Near-IR structured-light spot projector for machine vision is VCSEL-based

Aug. 27, 2015
Projector produces high-contrast spots for stereoscopic range and position information.

Princeton Optronics (Mercerville, NJ), which makes high-power vertical-cavity surface-emitting lasers (VCSELs) and VCSEL arrays for illumination and other uses, has unveiled high-peak-power (8 W) 860 and 940 nm laser projectors for 3D-imaging applications in machine vision and robotics.

In the device, the VCSEL array and its associated lens project a large hexagonal array of near-IR spots across whatever target scene the user is interested in; the array of spots serves as structured light that can be captured and analyzed by a separate user-provided machine-vision or robotics stereoscopic camera and associated software to determine the spatial structure, distance, and positions of objects in the scene. Such scenes could be, for example, objects passing by on an assembly line, or a robot's surroundings.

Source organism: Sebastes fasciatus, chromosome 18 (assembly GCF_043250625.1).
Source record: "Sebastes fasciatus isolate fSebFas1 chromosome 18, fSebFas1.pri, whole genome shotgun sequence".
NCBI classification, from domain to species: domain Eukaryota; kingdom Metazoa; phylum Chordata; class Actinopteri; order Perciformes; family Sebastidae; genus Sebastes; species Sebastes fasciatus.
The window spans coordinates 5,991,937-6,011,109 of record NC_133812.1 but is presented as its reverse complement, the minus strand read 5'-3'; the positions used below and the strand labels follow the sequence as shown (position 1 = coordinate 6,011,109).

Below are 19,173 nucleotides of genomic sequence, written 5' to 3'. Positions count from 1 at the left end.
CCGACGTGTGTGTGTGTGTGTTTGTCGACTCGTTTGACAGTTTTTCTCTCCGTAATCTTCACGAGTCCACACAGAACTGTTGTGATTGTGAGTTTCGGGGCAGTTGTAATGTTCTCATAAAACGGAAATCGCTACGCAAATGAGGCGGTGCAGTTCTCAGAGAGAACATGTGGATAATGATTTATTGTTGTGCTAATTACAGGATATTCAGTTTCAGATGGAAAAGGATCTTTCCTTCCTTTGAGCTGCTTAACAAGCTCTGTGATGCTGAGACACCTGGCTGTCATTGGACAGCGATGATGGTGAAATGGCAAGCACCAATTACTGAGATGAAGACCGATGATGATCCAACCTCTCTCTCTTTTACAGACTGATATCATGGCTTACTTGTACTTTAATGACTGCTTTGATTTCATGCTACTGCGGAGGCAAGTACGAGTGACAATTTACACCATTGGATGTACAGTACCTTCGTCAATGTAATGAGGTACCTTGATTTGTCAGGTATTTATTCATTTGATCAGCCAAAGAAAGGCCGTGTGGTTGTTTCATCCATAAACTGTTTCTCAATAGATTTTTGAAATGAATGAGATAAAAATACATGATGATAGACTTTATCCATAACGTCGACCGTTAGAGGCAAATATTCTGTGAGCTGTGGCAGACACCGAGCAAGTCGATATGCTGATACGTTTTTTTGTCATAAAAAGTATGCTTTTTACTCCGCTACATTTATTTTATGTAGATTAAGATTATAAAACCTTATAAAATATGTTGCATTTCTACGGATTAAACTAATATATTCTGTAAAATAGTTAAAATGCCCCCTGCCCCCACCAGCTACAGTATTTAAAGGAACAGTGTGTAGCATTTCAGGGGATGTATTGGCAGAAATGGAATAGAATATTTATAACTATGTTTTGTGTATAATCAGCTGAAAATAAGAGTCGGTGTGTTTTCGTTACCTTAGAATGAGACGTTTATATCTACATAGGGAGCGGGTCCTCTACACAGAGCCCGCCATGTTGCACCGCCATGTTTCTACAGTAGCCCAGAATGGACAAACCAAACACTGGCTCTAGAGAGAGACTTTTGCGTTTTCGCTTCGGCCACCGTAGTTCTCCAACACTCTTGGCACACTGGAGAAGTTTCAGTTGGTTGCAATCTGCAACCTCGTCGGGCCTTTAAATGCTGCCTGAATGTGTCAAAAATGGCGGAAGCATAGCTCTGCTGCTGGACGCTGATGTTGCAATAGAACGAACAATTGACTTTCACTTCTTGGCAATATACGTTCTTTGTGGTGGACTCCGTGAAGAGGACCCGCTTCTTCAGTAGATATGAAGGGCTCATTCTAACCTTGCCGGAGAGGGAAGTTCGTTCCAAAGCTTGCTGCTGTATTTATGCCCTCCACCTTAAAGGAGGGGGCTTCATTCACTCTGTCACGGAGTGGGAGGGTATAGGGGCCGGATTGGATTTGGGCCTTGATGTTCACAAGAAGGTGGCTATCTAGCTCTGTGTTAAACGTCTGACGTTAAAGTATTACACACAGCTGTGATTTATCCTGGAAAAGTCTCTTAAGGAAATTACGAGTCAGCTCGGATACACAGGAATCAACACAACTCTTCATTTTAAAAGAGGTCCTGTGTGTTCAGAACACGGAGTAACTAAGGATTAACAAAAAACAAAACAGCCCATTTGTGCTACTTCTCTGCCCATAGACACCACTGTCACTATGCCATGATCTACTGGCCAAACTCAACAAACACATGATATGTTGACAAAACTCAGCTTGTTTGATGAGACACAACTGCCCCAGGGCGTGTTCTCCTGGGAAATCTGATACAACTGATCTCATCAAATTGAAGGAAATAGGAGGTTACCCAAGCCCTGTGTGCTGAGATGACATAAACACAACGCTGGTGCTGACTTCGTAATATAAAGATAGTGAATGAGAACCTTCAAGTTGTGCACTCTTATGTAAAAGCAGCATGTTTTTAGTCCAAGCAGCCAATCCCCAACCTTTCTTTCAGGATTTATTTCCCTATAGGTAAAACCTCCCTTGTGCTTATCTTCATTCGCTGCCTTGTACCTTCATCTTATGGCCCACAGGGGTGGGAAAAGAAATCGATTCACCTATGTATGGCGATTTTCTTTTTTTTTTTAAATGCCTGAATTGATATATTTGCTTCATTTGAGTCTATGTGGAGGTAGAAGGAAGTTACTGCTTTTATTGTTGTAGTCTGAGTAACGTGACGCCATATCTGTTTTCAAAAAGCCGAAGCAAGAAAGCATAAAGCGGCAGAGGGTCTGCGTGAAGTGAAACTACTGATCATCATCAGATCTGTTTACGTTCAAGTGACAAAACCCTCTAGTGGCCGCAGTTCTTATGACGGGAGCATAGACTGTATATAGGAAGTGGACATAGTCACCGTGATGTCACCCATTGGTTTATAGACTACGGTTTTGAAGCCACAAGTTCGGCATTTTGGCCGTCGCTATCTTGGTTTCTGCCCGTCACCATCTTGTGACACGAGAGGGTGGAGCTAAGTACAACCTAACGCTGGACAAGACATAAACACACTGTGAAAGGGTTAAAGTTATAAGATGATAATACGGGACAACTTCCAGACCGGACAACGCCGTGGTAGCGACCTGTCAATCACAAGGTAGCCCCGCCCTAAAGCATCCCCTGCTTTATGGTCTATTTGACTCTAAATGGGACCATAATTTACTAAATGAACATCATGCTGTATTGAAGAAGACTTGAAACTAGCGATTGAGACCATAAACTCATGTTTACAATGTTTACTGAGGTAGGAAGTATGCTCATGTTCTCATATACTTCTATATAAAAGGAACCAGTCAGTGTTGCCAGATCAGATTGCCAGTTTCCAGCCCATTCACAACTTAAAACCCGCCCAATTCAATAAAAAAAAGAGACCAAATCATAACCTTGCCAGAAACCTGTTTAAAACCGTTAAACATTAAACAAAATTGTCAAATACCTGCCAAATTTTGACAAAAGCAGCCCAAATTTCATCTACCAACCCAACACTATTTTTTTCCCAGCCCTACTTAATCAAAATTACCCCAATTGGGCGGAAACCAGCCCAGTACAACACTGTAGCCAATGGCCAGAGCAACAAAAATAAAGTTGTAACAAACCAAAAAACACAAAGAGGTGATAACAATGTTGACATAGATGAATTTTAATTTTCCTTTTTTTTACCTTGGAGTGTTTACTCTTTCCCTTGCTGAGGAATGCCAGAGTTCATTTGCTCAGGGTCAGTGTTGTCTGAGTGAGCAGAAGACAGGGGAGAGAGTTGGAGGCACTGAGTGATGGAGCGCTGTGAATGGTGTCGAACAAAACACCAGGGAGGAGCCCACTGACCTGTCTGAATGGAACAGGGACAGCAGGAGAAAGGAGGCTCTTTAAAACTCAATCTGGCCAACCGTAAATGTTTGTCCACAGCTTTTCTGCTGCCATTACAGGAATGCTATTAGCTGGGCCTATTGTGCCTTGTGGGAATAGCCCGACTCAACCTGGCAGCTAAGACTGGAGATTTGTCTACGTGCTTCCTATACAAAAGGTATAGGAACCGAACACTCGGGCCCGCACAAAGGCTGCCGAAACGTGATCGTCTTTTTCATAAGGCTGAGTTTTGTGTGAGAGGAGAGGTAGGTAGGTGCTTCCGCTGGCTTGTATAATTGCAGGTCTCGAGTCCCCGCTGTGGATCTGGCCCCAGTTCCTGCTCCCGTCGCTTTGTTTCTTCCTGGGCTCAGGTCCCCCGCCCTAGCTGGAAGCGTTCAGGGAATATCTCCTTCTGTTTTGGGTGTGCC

Normally, 860 nm illuminators are used for indoor applications and 940 nm illuminators for outdoor applications where solar background in present. Princeton Optronics says its VCSEL-based projectors produce very high contrast spots, which extends their detection range. The arrays typically have a wavelength bandwidth of +/-5 nm and an efficiency of greater than 40%.

For more information, see

Source: Princeton Optronics

About the Author

John Wallace | Senior Technical Editor (1998-2022)

John Wallace was with Laser Focus World for nearly 25 years, retiring in late June 2022. He obtained a bachelor's degree in mechanical engineering and physics at Rutgers University and a master's in optical engineering at the University of Rochester. Before becoming an editor, John worked as an engineer at RCA, Exxon, Eastman Kodak, and GCA Corporation.

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